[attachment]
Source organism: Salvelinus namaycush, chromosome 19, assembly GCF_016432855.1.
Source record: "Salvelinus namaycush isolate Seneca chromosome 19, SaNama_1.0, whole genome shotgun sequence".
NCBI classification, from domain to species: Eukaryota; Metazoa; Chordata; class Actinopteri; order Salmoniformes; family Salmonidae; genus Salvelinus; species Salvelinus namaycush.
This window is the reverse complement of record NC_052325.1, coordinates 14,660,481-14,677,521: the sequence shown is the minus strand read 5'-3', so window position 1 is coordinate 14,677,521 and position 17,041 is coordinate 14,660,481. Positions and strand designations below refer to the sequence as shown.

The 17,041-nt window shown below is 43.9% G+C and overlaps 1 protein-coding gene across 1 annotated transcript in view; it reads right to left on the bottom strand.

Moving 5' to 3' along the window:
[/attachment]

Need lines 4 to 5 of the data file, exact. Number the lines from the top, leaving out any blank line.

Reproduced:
This window is the reverse complement of record NC_052325.1, coordinates 14,660,481-14,677,521: the sequence shown is the minus strand read 5'-3', so window position 1 is coordinate 14,677,521 and position 17,041 is coordinate 14,660,481. Positions and strand designations below refer to the sequence as shown.

The 17,041-nt window shown below is 43.9% G+C and overlaps 1 protein-coding gene across 1 annotated transcript in view; it reads right to left on the bottom strand.